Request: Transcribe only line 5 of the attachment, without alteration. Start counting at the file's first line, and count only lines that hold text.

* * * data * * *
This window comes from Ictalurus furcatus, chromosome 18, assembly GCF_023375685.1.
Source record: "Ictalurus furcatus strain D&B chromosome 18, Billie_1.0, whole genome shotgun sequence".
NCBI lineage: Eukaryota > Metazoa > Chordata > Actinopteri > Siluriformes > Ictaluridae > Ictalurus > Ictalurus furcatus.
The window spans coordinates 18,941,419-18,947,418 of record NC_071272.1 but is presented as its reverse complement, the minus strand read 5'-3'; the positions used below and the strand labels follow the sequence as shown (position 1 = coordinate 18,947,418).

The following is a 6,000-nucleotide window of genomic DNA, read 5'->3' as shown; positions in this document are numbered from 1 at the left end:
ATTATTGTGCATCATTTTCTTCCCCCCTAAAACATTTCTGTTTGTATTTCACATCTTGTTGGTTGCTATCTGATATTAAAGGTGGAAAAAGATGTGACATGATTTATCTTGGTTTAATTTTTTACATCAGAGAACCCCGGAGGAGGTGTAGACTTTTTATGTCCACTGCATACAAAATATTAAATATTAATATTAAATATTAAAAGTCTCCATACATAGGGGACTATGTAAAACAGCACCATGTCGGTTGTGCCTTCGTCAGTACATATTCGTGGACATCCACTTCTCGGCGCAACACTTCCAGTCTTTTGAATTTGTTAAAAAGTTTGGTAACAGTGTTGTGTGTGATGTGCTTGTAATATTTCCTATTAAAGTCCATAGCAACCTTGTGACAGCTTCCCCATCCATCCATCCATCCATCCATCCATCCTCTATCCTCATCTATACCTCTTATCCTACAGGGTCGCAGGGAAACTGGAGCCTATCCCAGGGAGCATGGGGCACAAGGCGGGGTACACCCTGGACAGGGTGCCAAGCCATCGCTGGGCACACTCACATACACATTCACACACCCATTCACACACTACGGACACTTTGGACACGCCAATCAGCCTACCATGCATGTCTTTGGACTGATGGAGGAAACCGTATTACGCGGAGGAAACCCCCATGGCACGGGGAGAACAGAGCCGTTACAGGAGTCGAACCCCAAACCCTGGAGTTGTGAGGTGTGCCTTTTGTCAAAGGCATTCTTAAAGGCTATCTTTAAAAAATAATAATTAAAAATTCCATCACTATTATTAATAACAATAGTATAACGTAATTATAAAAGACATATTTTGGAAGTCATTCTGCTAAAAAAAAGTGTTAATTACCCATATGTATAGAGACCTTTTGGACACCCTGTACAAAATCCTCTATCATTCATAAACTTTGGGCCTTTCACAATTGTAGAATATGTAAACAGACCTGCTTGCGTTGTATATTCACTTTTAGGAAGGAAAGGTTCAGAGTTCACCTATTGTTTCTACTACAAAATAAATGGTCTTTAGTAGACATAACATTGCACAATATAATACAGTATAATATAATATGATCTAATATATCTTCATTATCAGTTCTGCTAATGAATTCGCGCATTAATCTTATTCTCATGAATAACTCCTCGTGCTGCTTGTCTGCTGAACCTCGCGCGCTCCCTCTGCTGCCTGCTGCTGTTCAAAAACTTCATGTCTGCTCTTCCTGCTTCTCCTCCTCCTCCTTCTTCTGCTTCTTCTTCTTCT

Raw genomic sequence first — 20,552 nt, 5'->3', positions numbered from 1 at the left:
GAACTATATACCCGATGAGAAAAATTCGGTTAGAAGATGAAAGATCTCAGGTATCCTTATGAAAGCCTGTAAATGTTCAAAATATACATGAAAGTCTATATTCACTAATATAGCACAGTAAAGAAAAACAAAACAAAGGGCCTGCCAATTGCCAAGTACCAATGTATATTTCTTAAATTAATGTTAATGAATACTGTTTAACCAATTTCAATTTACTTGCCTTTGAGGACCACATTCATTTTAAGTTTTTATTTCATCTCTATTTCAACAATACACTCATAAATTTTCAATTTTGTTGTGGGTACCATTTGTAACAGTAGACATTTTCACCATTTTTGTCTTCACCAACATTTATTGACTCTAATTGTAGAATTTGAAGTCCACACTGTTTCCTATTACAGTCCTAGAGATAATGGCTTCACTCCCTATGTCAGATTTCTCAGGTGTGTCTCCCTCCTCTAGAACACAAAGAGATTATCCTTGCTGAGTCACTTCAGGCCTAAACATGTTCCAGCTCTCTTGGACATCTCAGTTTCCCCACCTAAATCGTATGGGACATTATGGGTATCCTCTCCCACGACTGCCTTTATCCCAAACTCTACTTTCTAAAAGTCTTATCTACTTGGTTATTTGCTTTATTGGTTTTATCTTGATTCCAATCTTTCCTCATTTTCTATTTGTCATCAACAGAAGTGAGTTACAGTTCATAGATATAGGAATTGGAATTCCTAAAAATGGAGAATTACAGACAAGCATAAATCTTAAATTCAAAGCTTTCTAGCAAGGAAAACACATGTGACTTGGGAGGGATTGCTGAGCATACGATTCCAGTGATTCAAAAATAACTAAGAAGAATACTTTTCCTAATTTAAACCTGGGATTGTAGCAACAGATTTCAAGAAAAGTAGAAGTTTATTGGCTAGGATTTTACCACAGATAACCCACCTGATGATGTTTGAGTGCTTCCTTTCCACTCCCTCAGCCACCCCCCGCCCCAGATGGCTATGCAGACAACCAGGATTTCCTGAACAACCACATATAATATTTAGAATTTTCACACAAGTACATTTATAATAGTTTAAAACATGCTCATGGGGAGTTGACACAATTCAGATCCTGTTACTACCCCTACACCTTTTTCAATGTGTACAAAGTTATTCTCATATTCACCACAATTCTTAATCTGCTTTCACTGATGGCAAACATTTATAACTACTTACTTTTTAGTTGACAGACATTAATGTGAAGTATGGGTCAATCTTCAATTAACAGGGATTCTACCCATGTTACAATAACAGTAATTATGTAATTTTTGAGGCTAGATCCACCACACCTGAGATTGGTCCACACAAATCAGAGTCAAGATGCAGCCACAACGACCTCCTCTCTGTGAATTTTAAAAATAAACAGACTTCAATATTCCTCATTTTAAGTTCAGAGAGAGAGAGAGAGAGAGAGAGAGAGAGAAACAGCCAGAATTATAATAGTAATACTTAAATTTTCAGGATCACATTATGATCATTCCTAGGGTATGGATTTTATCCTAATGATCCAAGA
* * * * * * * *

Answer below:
The following is a 6,000-nucleotide window of genomic DNA, read 5'->3' as shown; positions in this document are numbered from 1 at the left end: